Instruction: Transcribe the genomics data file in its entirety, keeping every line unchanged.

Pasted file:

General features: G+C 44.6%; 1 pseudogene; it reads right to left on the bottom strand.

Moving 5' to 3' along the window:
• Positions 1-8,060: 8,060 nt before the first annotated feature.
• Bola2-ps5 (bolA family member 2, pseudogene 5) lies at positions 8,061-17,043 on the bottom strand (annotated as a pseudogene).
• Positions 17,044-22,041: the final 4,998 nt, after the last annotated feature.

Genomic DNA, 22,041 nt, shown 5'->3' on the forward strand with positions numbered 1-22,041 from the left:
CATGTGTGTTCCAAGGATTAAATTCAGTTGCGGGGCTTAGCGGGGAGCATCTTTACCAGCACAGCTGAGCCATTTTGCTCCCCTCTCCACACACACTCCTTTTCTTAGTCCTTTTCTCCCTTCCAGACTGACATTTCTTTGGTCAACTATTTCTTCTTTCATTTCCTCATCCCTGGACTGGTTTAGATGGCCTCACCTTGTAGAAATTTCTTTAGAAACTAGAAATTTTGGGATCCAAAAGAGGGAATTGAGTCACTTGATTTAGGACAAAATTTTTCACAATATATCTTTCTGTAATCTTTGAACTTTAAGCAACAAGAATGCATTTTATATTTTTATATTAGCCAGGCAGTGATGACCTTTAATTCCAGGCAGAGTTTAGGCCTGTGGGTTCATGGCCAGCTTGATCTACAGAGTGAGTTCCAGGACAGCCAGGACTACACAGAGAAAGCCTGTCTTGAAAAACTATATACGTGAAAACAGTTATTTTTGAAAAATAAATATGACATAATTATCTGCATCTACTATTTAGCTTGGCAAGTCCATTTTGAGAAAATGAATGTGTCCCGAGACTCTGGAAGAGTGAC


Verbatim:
General features: G+C 44.6%; 1 pseudogene; it reads right to left on the bottom strand.

Moving 5' to 3' along the window:
• Positions 1-8,060: 8,060 nt before the first annotated feature.
• Bola2-ps5 (bolA family member 2, pseudogene 5) lies at positions 8,061-17,043 on the bottom strand (annotated as a pseudogene).
• Positions 17,044-22,041: the final 4,998 nt, after the last annotated feature.

Genomic DNA, 22,041 nt, shown 5'->3' on the forward strand with positions numbered 1-22,041 from the left:
CATGTGTGTTCCAAGGATTAAATTCAGTTGCGGGGCTTAGCGGGGAGCATCTTTACCAGCACAGCTGAGCCATTTTGCTCCCCTCTCCACACACACTCCTTTTCTTAGTCCTTTTCTCCCTTCCAGACTGACATTTCTTTGGTCAACTATTTCTTCTTTCATTTCCTCATCCCTGGACTGGTTTAGATGGCCTCACCTTGTAGAAATTTCTTTAGAAACTAGAAATTTTGGGATCCAAAAGAGGGAATTGAGTCACTTGATTTAGGACAAAATTTTTCACAATATATCTTTCTGTAATCTTTGAACTTTAAGCAACAAGAATGCATTTTATATTTTTATATTAGCCAGGCAGTGATGACCTTTAATTCCAGGCAGAGTTTAGGCCTGTGGGTTCATGGCCAGCTTGATCTACAGAGTGAGTTCCAGGACAGCCAGGACTACACAGAGAAAGCCTGTCTTGAAAAACTATATACGTGAAAACAGTTATTTTTGAAAAATAAATATGACATAATTATCTGCATCTACTATTTAGCTTGGCAAGTCCATTTTGAGAAAATGAATGTGTCCCGAGACTCTGGAAGAGTGAC